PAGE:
But on a day like Black Friday—when everything’s a deal—people who are deal-prone can easily get swept away. “When you get a discount, you generally do not get exactly what you want,” says Schindler. “You’re going to buy things on sale because they’re on sale and you’ll see that you didn’t like them. The deals distorted your decision process. So you end up being less satisfied.” If you’re overly tempted by deals, go in with a shopping list and stick to it.

De Leon keeps a buy list, a taxonomy of all the things she’d like to buy. She revisits it regularly and removes some items while adding others. If something stays on her list for a while, she figures it must be something she really wants.

Consider a wingman

Some financial experts recommend shopping with a wingman, who can act as a sounding board and pull the emergency brake when the pile of too-cheap-to-refuse goods in your basket gets too high. The problem with that approach, says Schindler, is that not all friends are good at braking. “It depends on the friend you bring. And you’re probably going to want to bring a friend that thinks like you because, I mean, who wants to bring a friend who’s like, ‘You’d better not do that.’ That’s not much of a friend; that’s your mom.” On the other hand, having a friend with whom you can switch out standing in the checkout line as the other person runs around looking for more bargains can be a real time saver.

Reframe the scarcity narrative

Marketers encourage retailers to cultivate a scarcity mindset around their offerings. “These deals can’t last!!” messages abound. This can add a frisson of excitement to the proceedings but also contribute to people acting impulsively. “If you’ve grown up with financial scarcity, or you have [a history of] trauma when it comes to scarcity, and you’re met with these kinds of sales, you might react in like what looks like an irrational way or a way that’s not in your best interest,” says De Leon. People feel they have to buy items even if they don’t need them. She has one email address under which she signs up for all websites and promotions and only checks it occasionally and that way keeps herself from being bombarded by sales with countdown clocks. An email filter can serve this purpose, funneling promotions into a separate folder. When shopping in person, remember the epic advice from Sandra Bullock’s character Leigh Anne Tuohy in The Blind Side: “The store’s where you like it the best.” If you don’t love it there, you’ll like it even less at home.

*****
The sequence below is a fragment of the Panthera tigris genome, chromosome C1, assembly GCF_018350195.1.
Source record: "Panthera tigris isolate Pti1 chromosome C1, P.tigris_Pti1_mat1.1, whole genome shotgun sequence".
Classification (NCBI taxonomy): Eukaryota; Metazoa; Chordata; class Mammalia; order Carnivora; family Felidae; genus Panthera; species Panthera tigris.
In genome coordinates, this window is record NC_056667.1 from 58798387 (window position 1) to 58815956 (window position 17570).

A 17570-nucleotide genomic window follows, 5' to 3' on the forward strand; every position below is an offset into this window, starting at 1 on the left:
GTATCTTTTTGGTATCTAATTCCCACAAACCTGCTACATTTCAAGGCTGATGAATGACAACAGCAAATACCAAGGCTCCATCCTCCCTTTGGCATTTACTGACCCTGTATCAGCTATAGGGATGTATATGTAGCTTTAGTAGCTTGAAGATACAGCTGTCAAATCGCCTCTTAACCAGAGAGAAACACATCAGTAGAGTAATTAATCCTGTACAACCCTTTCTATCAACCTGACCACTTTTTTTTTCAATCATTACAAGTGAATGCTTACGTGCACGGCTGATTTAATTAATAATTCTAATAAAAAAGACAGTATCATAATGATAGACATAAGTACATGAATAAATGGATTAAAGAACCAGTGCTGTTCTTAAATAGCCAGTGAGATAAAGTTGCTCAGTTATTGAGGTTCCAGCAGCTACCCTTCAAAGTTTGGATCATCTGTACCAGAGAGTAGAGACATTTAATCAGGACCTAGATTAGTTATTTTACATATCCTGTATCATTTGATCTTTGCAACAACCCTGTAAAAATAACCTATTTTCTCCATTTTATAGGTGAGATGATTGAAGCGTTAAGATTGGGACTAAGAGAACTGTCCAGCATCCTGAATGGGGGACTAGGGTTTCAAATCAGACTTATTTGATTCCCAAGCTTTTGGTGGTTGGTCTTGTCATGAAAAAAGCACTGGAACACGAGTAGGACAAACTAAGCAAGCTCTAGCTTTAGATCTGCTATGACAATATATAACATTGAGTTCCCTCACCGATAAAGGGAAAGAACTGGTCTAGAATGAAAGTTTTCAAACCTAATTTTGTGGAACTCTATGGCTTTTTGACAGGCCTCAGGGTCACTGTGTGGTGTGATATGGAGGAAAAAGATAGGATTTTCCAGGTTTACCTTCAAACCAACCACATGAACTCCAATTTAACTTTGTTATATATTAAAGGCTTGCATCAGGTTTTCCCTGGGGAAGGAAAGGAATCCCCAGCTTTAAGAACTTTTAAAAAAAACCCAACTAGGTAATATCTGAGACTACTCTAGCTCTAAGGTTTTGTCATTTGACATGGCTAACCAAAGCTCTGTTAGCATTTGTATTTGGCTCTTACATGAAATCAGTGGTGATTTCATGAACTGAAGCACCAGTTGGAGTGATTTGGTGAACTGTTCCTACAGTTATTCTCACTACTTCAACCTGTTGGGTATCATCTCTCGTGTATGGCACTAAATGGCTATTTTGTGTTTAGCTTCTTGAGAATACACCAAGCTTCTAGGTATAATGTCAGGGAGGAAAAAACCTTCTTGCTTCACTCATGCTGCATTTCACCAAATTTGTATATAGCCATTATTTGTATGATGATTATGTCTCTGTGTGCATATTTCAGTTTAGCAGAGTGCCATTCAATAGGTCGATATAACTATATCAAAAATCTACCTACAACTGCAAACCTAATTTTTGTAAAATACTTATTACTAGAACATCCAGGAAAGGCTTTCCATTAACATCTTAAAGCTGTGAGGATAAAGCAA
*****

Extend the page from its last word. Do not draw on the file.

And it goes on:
Think about your motivations

For some people, getting a deal is not just a way to save money. It’s a way of establishing their identity, their status. If they can outsmart businesses and other consumers, they must be smarter or more cunning or courageous than others. “It’s a game, it’s a hunt,” says Schindler. “Plus, you’re fighting against the big corporations. So when you win against them, you know, you’ve done something, it feels good.” In those cases, the point of the purchase is not because you need a product; the point is filling an internal void. If you can’t afford to spend the money, look for another way to satisfy that need.

Are you being generous or thoughtless?

A lot of people get tempted to buy items because they know that if they can’t use it, they can store it and give it away later. But a 2015 study suggests that while people who keep gift closets think they are being good givers because they always have a gift ready for any opportunity, recipients aren’t so sure. Many recipients believe that a gift they suspect comes from a big store of inventory is less meaningful because it was not selected for them, but merely happened to be available when they had a celebration. The giver may as well have not bothered. “People [with gift closets] aren’t saving money,” says Schindler.

Retail therapy is real, says De Leon, but it doesn’t really work. “We have to face ourselves and we have to ask the questions,” she says. “Everybody has their own unique story of why shopping makes them feel good. I think we all have to do the work and understand if our behaviors are not matching up with what our intentions are.” Schindler is more phlegmatic: “If you really enjoy getting deals, go for it. That’s what life is about: doing what you enjoy, ” he says. But he warns people not to kid themselves that they’re improving their finances or being fiscally responsible. “If that’s what you think you’re doing, maybe you should think again.”

 

More Must-Read Stories From TIME

Contact us at letters@time.com.

Read More From TIME
You May Also Like
EDIT POST